Several different HIV viral load tests have been developed, and three are currently approved for use in the US:
These tests have been approved by the Food and Drug Administration in the United States for use in monitoring the health of people with HIV, in conjunction with other markers. Higher numbers in the viral load tests indicate an increased risk of getting sick from opportunistic diseases. These tests are also approved for monitoring the effects of anti-HIV therapy, to track viral suppression and detect treatment failure. Successful combination antiretroviral therapy should give a fall in viral load of 1.5 to 2 logs (30-100 fold) within six weeks, with the viral load falling below the limit of detection within four to six months.
An affordable, largely manual test, which has the European regulatory approval for clinical use, is also used for viral load monitoring (ExaVir Load from Cavidi AB, http://www.cavidi.com). It depends on measuring virus-associated reverse transcriptase (RT) activity and can therefore detect all types and subtypes of HIV. The technology does not require sophisticated laboratories and can therefore make viral load testing more accessible in all parts of the world.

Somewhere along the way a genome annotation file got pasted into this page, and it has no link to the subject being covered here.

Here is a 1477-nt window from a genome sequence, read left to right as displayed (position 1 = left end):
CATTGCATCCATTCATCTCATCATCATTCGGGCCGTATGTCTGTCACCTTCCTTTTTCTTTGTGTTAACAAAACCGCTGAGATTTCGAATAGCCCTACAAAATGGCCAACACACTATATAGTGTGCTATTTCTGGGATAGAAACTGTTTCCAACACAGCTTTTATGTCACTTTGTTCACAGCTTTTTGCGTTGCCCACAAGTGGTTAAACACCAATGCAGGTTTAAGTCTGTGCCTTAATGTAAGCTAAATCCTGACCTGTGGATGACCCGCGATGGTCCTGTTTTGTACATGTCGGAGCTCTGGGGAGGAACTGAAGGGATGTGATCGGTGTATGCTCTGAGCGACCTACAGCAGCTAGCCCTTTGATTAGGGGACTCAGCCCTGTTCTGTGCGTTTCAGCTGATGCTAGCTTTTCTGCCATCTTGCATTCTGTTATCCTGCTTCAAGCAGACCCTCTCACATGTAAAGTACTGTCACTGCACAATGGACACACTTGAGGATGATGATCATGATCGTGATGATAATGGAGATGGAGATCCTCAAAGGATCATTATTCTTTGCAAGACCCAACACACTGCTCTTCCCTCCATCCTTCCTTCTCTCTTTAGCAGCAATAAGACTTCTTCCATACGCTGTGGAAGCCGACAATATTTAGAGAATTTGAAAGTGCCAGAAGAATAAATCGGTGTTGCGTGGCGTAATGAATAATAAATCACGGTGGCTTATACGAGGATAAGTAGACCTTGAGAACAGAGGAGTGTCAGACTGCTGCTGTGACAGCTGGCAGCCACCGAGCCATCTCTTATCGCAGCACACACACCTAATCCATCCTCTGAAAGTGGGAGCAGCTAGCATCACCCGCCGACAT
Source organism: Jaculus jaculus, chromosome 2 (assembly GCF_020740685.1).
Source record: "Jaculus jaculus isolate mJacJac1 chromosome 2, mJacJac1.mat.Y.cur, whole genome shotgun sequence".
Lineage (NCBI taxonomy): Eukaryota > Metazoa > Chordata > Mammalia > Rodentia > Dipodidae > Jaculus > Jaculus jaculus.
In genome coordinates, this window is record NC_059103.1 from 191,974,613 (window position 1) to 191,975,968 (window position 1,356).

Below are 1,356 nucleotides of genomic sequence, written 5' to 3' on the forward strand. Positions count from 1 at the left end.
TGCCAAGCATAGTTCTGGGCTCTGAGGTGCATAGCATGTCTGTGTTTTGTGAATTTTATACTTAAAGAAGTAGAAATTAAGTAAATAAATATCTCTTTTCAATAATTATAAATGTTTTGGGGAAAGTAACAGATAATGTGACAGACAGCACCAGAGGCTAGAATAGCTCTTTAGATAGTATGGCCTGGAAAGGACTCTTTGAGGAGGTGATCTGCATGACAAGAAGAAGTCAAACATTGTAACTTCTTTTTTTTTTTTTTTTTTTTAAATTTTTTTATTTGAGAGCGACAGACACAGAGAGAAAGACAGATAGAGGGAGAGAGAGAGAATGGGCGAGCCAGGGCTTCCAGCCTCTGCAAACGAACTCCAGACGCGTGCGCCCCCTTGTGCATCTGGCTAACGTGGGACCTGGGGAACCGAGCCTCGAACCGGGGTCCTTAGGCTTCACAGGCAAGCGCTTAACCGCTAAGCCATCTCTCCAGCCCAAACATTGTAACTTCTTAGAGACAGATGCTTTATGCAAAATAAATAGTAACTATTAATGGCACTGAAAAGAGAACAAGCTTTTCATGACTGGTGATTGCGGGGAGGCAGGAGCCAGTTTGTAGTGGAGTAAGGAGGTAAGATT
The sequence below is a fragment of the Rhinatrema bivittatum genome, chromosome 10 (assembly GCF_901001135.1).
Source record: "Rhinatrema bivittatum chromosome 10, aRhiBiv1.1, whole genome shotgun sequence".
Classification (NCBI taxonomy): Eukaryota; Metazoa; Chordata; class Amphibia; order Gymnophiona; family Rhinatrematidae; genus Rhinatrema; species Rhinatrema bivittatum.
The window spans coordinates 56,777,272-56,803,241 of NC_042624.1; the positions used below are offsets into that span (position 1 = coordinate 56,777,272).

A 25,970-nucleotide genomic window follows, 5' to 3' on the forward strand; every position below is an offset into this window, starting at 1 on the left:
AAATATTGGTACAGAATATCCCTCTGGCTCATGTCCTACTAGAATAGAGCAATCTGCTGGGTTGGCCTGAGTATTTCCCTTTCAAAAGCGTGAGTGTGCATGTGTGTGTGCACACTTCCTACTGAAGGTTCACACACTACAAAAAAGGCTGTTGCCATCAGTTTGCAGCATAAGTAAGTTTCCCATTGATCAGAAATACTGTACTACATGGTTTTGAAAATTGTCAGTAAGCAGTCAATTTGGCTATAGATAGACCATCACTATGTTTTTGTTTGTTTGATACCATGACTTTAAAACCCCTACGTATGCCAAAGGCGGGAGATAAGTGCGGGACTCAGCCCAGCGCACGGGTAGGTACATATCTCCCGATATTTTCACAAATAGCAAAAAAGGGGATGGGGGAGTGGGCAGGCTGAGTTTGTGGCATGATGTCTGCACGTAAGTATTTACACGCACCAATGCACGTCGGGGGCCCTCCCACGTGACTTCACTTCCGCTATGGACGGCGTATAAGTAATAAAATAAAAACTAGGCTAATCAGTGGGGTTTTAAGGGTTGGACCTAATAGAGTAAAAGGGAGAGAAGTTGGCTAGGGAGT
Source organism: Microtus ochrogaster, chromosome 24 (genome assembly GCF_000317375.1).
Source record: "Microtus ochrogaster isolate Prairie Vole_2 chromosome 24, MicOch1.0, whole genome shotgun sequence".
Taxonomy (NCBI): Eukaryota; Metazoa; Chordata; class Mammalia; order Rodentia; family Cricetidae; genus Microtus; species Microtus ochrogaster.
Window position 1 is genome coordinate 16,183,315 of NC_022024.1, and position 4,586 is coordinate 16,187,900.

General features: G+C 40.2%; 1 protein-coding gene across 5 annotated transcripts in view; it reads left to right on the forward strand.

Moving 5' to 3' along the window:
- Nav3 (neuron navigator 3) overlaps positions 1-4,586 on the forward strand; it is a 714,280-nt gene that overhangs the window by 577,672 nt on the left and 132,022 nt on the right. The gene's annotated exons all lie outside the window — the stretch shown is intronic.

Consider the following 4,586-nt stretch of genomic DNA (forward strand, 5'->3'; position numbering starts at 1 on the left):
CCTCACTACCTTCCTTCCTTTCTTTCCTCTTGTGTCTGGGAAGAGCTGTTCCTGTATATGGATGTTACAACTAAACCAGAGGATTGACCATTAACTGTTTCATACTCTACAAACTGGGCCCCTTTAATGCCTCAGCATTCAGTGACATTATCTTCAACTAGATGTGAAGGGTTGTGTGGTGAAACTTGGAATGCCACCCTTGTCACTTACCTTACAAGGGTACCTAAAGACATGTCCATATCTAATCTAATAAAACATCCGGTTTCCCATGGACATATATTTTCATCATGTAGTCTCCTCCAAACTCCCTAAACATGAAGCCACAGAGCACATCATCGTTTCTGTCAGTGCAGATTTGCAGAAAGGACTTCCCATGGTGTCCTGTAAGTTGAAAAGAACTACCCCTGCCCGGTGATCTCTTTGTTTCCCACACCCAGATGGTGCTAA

Viral load tests can also be used to diagnose HIV infection, especially in children under 18 months born to mothers with HIV, where the presence of maternal antibodies prevents the use of antibody-based (ELISA) diagnostic tests.
Persons with HIV are most contagious during the earliest stages of infection, when an antibody test would yield a negative result. Therefore, the importance of viral load testing is deemed important for yielding an earlier HIV diagnosis. Since persons are most contagious during early infection, widespread testing could provide significant public health benefits.
The results of these tests are usually given as number of HIV RNA copies per milliliter (ml) of blood. The PCR test may give the number of HIV RNA copies per 0.05/ml, so one would multiply the result by 20 to get the standard result.